As an instructor I find that there are good days – days when my students remind me of why I selected my profession, and there are also bad days when small collections of specific students make me really frustrated. Most days, however, are just days where all of us are just trying to get through life. The measure of a career is ticked away in these more average days. The quality of these everyday days varies from place to place, and opinions of quality vary as one person’s pleasure is someone else’s terror. To find happiness, we must each tune our location to the lifestyle that makes us happiest on so called normal days.
Over the years, I’ve had the opportunity to work a lot of different places. The universities I’ve haunted have ranged from the Big Ten (MSU), to the Ivy League (MIT and Harvard), to the Big 12 (UT), to the unheard of (SAO), to a small state school (SIUE). My students faces have ranged in age from the 10-year old prodigy learning college-level astrophysics to the late 50s chinese immigrant working through freshmen physics toward a dreamed of PhD. The students I have worked with have ranged from students so smart and together that they can run 1500 person programs without traumatizing their grades, to students who are just trying to figure out how to just get through their next homework set. To me, the measure of my career is counted not in the number geniuses I can help loose onto the world, but rather it is counted in the number of students for whom I can make just one idea click and who I can help find their dream that they want to make reality.
As an instructor there are certain moments when I know that something has clicked – that moment when I know my students don’t just know the route material from memorization, but that they actually get it. Last Thursday I had one of those magical everyday days when my students just seemed to keep going click around me. In physics, I had just finished covering the theory of capacitors. My plan was to get to class 10 minutes early, set up equipment, and during class let my students play with electronics kits containing batteries, capacitors, and light bulbs. Unfortunately, as sometimes happens, the group that had the room before me kept going and going and going, such that I didn’t get started setting up my laptop until class was officially already 3 minutes in. Frazzled and frustrated, I drew a quick circuit on the board – battery to light bulb to capacitor, all in series – and asked them to build it while I tried to setup. After about a minute people started complaining that their batteries were all dead or getting dead fast. Their light bulbs were fading away and blinking out. Then, one of the students asks, “Hey, Dr. G? Is it just that the capacitor is charging up and cutting the circuit?” Click. The student got it. The connection locked into place between theory and reality. We unclicked the batteries and the students all clicked in as their light bulbs flashed on before fading away again as we got down to work.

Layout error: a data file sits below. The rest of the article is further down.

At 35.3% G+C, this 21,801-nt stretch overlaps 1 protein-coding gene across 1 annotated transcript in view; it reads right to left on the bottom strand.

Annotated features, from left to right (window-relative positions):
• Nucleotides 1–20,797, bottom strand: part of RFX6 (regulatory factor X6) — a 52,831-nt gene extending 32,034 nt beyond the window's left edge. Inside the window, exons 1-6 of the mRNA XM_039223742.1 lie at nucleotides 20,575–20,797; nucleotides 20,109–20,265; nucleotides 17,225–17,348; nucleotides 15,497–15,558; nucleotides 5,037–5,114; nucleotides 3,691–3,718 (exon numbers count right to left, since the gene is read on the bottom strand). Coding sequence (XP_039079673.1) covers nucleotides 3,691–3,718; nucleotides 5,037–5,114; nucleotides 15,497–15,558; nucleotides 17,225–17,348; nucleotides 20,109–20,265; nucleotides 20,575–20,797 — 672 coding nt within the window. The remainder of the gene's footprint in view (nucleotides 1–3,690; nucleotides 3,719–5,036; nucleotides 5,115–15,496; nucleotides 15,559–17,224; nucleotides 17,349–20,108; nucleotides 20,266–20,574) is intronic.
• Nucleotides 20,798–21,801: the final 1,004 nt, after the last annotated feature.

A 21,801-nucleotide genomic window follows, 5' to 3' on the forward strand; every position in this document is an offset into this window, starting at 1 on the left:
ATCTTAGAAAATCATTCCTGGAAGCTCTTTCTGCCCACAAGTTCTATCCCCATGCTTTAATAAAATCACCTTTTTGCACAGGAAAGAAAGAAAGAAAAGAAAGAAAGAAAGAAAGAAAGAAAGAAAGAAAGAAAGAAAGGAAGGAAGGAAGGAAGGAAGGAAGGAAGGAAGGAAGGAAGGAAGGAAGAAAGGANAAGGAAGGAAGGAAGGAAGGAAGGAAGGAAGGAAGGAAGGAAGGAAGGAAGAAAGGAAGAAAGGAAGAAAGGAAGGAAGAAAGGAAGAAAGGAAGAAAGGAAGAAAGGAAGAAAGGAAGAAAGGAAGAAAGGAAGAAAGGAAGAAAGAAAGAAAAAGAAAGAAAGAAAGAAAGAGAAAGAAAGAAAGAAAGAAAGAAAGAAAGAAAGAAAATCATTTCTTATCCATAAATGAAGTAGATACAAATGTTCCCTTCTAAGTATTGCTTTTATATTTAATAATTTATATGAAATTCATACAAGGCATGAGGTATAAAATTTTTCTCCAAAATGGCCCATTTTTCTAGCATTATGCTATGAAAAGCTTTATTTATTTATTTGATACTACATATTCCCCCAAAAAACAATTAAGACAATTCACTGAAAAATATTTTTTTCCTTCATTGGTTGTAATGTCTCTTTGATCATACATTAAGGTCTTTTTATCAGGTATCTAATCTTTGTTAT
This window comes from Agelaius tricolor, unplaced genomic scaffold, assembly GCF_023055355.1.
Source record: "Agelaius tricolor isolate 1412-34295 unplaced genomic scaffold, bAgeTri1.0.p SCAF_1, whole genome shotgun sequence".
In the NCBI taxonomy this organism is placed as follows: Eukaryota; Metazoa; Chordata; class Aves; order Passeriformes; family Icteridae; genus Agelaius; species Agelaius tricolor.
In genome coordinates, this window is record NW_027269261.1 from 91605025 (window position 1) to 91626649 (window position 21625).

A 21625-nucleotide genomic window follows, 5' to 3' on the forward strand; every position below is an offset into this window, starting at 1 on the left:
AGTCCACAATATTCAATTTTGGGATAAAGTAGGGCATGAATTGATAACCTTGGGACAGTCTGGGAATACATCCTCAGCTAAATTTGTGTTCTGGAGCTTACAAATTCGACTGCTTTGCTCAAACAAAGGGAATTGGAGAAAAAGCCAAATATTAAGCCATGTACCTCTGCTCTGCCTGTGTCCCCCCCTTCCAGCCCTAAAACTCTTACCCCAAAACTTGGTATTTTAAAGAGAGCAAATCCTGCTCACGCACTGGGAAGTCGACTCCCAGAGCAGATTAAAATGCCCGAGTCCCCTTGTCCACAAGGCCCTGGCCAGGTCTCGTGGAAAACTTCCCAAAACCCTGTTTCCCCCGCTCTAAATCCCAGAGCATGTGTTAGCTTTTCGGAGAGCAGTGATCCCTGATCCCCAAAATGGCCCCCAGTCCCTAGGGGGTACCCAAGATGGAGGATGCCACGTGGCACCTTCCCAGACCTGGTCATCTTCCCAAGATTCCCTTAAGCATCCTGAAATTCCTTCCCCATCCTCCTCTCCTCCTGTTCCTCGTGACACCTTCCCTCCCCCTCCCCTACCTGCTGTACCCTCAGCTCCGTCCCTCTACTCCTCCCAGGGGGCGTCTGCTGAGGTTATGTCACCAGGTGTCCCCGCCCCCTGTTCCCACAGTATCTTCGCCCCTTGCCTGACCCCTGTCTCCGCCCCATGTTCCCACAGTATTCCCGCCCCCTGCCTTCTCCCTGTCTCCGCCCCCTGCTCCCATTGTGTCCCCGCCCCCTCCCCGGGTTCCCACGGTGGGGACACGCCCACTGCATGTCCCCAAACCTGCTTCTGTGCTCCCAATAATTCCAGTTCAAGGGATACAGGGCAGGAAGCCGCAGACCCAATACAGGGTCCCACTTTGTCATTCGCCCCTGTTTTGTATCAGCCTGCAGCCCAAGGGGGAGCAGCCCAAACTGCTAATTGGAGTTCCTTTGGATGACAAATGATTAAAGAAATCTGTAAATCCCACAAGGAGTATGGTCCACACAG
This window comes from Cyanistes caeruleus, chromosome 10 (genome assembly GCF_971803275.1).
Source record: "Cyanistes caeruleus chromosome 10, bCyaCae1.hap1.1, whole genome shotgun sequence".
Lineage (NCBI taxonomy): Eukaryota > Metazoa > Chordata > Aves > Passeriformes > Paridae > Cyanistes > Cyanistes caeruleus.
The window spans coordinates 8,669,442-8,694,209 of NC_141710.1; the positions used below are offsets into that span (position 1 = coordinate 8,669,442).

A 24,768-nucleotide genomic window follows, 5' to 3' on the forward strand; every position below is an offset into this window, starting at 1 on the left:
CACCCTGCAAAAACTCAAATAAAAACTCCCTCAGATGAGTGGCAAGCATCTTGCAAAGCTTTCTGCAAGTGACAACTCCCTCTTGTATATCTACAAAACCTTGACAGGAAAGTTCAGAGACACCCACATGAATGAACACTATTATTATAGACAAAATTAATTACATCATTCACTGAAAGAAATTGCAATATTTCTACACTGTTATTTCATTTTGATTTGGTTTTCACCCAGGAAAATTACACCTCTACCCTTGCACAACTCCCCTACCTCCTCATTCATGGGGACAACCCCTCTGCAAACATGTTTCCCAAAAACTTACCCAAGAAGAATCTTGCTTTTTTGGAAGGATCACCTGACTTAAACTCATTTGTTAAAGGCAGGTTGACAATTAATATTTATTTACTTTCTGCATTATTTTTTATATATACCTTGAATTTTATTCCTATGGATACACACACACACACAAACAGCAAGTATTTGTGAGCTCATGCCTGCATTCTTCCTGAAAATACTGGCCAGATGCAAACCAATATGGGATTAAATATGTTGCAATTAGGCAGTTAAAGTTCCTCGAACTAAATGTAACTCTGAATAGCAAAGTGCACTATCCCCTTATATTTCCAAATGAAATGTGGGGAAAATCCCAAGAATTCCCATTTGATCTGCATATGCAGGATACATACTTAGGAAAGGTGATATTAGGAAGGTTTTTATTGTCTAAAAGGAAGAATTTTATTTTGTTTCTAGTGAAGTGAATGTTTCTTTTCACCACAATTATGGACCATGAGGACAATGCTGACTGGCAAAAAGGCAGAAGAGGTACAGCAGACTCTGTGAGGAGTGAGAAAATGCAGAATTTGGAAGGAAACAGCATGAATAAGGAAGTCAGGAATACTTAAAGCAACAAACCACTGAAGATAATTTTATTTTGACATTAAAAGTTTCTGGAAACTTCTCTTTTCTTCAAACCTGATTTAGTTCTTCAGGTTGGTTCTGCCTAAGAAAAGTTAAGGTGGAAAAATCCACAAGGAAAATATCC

Later, the same day, that same good everyday Thursday, the air was crystal clear and not too cold, and I decided astronomy would be outside under open skies. We were discussing the colors of stars and I plotted a path around the sky and though the spectral types. As a class, we went out and visually walked from the Orion Nebula and it binocular ready white hot O stars to Rigel’s regal blue B-ness, and then dropped down with the dogs and observed Sirius’s A-type teal color and F-type Procyon’s puky-yellow disposition. From there we turned to Capella and discovered tue yellow in its G-type Sun-colored goodness. With two types left, we turned back toward Orion and Taurus, and saw Aldebaran, the orange K-type eye of the bull, and Betelgeuse, the blood red M-type shoulder of the hunter. We were guided on out journey by planispheres, and my students went click click click as they found their own way from object to object. And in the end, we turned north and walked our way hand-over-hand from the horizon to the north star and they giggled – click click click – as they found that astronomy worked. Four hands up and straight on ’til morning, the North Star does sit where science says it should sit.
That was a day. Just a day. It was one for which I could easily articulate the moments that mattered. Other days are harder to explain. There are the moments when I completely lose my class (we all have those) and am able to figure out why they’re lost from the questions they ask and then click them back into understanding the lesson. There are moments when a students stops to talk to me about how to get where they want in life and I can just point them to a website that helps them click pieces of potential into motion forward. And there are just the simple moments, like plotting to launch rockets when the weather turns warm.
Moments like these that add up into everyday days can’t be found everywhere. Days like this are why I am here.